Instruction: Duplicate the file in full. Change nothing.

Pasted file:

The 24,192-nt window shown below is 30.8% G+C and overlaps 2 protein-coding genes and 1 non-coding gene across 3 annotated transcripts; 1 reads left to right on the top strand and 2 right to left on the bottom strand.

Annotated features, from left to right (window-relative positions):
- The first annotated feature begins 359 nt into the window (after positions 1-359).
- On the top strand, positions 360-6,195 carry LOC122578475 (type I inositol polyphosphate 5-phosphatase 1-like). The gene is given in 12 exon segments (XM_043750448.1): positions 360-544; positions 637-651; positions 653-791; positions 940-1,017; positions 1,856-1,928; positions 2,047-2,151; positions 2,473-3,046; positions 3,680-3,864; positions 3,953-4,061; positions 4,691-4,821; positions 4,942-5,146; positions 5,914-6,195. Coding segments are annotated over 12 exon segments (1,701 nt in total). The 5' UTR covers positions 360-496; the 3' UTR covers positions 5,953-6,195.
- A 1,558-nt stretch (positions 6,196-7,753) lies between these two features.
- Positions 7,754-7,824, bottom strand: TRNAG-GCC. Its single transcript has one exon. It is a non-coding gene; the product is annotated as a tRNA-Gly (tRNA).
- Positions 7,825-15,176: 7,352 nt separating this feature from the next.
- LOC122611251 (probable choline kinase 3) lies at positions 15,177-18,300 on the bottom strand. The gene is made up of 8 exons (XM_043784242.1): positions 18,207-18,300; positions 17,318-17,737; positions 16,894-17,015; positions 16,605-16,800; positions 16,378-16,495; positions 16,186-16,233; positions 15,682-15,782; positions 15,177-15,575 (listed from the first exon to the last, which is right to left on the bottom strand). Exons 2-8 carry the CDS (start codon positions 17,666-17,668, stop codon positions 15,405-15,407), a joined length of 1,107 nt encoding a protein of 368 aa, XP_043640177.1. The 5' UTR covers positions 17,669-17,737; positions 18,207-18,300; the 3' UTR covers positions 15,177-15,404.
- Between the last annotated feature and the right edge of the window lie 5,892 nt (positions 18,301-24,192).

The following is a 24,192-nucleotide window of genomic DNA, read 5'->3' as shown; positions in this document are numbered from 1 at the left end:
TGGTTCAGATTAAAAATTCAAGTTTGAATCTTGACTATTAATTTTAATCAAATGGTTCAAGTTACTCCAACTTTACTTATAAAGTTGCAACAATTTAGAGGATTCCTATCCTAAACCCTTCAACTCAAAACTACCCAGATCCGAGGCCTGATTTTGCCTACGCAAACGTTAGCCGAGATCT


The 24,192-nt window shown below is 30.8% G+C and overlaps 2 protein-coding genes and 1 non-coding gene across 3 annotated transcripts; 1 reads left to right on the top strand and 2 right to left on the bottom strand.

Annotated features, from left to right (window-relative positions):
- The first annotated feature begins 359 nt into the window (after positions 1-359).
- On the top strand, positions 360-6,195 carry LOC122578475 (type I inositol polyphosphate 5-phosphatase 1-like). The gene is given in 12 exon segments (XM_043750448.1): positions 360-544; positions 637-651; positions 653-791; positions 940-1,017; positions 1,856-1,928; positions 2,047-2,151; positions 2,473-3,046; positions 3,680-3,864; positions 3,953-4,061; positions 4,691-4,821; positions 4,942-5,146; positions 5,914-6,195. Coding segments are annotated over 12 exon segments (1,701 nt in total). The 5' UTR covers positions 360-496; the 3' UTR covers positions 5,953-6,195.
- A 1,558-nt stretch (positions 6,196-7,753) lies between these two features.
- Positions 7,754-7,824, bottom strand: TRNAG-GCC. Its single transcript has one exon. It is a non-coding gene; the product is annotated as a tRNA-Gly (tRNA).
- Positions 7,825-15,176: 7,352 nt separating this feature from the next.
- LOC122611251 (probable choline kinase 3) lies at positions 15,177-18,300 on the bottom strand. The gene is made up of 8 exons (XM_043784242.1): positions 18,207-18,300; positions 17,318-17,737; positions 16,894-17,015; positions 16,605-16,800; positions 16,378-16,495; positions 16,186-16,233; positions 15,682-15,782; positions 15,177-15,575 (listed from the first exon to the last, which is right to left on the bottom strand). Exons 2-8 carry the CDS (start codon positions 17,666-17,668, stop codon positions 15,405-15,407), a joined length of 1,107 nt encoding a protein of 368 aa, XP_043640177.1. The 5' UTR covers positions 17,669-17,737; positions 18,207-18,300; the 3' UTR covers positions 15,177-15,404.
- Between the last annotated feature and the right edge of the window lie 5,892 nt (positions 18,301-24,192).

The following is a 24,192-nucleotide window of genomic DNA, read 5'->3' as shown; positions in this document are numbered from 1 at the left end:
TGGTTCAGATTAAAAATTCAAGTTTGAATCTTGACTATTAATTTTAATCAAATGGTTCAAGTTACTCCAACTTTACTTATAAAGTTGCAACAATTTAGAGGATTCCTATCCTAAACCCTTCAACTCAAAACTACCCAGATCCGAGGCCTGATTTTGCCTACGCAAACGTTAGCCGAGATCT